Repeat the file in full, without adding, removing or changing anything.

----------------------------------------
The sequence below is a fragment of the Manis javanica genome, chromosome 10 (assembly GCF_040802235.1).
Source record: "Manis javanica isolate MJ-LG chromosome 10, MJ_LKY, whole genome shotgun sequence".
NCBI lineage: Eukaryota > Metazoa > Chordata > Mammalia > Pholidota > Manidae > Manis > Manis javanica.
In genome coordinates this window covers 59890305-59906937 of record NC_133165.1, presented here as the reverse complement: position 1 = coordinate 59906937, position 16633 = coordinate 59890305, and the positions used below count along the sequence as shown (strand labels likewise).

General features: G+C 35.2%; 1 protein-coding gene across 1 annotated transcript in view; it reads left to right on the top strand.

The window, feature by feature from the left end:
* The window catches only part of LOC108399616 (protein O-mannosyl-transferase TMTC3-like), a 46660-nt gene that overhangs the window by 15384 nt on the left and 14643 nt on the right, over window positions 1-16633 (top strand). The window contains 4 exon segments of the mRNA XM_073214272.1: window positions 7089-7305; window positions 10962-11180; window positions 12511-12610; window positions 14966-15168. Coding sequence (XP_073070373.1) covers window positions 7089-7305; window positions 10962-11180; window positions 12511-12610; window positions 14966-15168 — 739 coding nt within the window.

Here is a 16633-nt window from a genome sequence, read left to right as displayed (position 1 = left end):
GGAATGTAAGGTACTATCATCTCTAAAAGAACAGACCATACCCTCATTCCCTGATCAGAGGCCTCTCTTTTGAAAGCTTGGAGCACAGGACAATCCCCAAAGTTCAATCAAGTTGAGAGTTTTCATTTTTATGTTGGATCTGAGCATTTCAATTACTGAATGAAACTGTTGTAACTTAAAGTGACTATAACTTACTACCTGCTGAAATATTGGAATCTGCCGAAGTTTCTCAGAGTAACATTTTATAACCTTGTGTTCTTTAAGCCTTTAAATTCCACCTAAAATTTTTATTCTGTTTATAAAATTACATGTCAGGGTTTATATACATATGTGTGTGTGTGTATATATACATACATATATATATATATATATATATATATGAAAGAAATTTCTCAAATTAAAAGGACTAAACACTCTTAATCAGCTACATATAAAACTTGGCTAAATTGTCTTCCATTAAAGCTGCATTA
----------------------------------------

The sequence below is a fragment of the Manis javanica genome, chromosome 10 (assembly GCF_040802235.1).
Source record: "Manis javanica isolate MJ-LG chromosome 10, MJ_LKY, whole genome shotgun sequence".
NCBI lineage: Eukaryota > Metazoa > Chordata > Mammalia > Pholidota > Manidae > Manis > Manis javanica.
In genome coordinates this window covers 59890305-59906937 of record NC_133165.1, presented here as the reverse complement: position 1 = coordinate 59906937, position 16633 = coordinate 59890305, and the positions used below count along the sequence as shown (strand labels likewise).

General features: G+C 35.2%; 1 protein-coding gene across 1 annotated transcript in view; it reads left to right on the top strand.

The window, feature by feature from the left end:
* The window catches only part of LOC108399616 (protein O-mannosyl-transferase TMTC3-like), a 46660-nt gene that overhangs the window by 15384 nt on the left and 14643 nt on the right, over window positions 1-16633 (top strand). The window contains 4 exon segments of the mRNA XM_073214272.1: window positions 7089-7305; window positions 10962-11180; window positions 12511-12610; window positions 14966-15168. Coding sequence (XP_073070373.1) covers window positions 7089-7305; window positions 10962-11180; window positions 12511-12610; window positions 14966-15168 — 739 coding nt within the window.

Here is a 16633-nt window from a genome sequence, read left to right as displayed (position 1 = left end):
GGAATGTAAGGTACTATCATCTCTAAAAGAACAGACCATACCCTCATTCCCTGATCAGAGGCCTCTCTTTTGAAAGCTTGGAGCACAGGACAATCCCCAAAGTTCAATCAAGTTGAGAGTTTTCATTTTTATGTTGGATCTGAGCATTTCAATTACTGAATGAAACTGTTGTAACTTAAAGTGACTATAACTTACTACCTGCTGAAATATTGGAATCTGCCGAAGTTTCTCAGAGTAACATTTTATAACCTTGTGTTCTTTAAGCCTTTAAATTCCACCTAAAATTTTTATTCTGTTTATAAAATTACATGTCAGGGTTTATATACATATGTGTGTGTGTGTATATATACATACATATATATATATATATATATATATATGAAAGAAATTTCTCAAATTAAAAGGACTAAACACTCTTAATCAGCTACATATAAAACTTGGCTAAATTGTCTTCCATTAAAGCTGCATTA